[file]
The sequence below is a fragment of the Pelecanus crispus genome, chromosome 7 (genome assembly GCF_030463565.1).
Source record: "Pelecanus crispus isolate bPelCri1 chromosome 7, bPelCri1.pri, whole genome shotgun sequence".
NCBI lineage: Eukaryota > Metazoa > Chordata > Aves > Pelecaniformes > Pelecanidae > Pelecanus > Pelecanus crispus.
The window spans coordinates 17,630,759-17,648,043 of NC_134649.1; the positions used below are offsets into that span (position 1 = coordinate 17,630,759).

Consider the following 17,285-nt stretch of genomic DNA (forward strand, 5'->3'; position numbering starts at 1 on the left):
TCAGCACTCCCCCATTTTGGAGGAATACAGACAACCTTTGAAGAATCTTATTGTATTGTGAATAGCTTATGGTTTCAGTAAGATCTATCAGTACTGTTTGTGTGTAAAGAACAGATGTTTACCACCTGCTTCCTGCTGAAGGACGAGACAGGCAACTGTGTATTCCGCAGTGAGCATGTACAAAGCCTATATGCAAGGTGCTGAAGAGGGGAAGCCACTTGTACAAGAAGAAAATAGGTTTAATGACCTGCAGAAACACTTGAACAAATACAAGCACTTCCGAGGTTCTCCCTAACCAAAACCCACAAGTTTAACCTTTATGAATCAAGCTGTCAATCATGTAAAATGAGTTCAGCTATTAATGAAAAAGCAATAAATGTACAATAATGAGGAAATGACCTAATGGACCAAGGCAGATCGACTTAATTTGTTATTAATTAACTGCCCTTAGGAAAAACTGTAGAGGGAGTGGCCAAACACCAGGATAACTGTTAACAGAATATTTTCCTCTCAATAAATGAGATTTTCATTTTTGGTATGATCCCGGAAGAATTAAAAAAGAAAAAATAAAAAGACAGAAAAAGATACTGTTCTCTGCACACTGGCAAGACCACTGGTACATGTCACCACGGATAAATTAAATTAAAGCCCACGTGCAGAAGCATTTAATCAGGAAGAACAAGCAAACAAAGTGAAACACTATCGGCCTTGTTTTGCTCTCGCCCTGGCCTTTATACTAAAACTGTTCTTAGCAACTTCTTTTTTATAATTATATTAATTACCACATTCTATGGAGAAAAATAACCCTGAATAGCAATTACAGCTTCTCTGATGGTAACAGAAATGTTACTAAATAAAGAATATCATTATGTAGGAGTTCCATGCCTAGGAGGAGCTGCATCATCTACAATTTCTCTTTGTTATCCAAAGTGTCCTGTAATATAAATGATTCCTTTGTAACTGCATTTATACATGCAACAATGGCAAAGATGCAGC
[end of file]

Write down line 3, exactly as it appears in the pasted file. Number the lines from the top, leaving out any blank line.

NCBI lineage: Eukaryota > Metazoa > Chordata > Aves > Pelecaniformes > Pelecanidae > Pelecanus > Pelecanus crispus.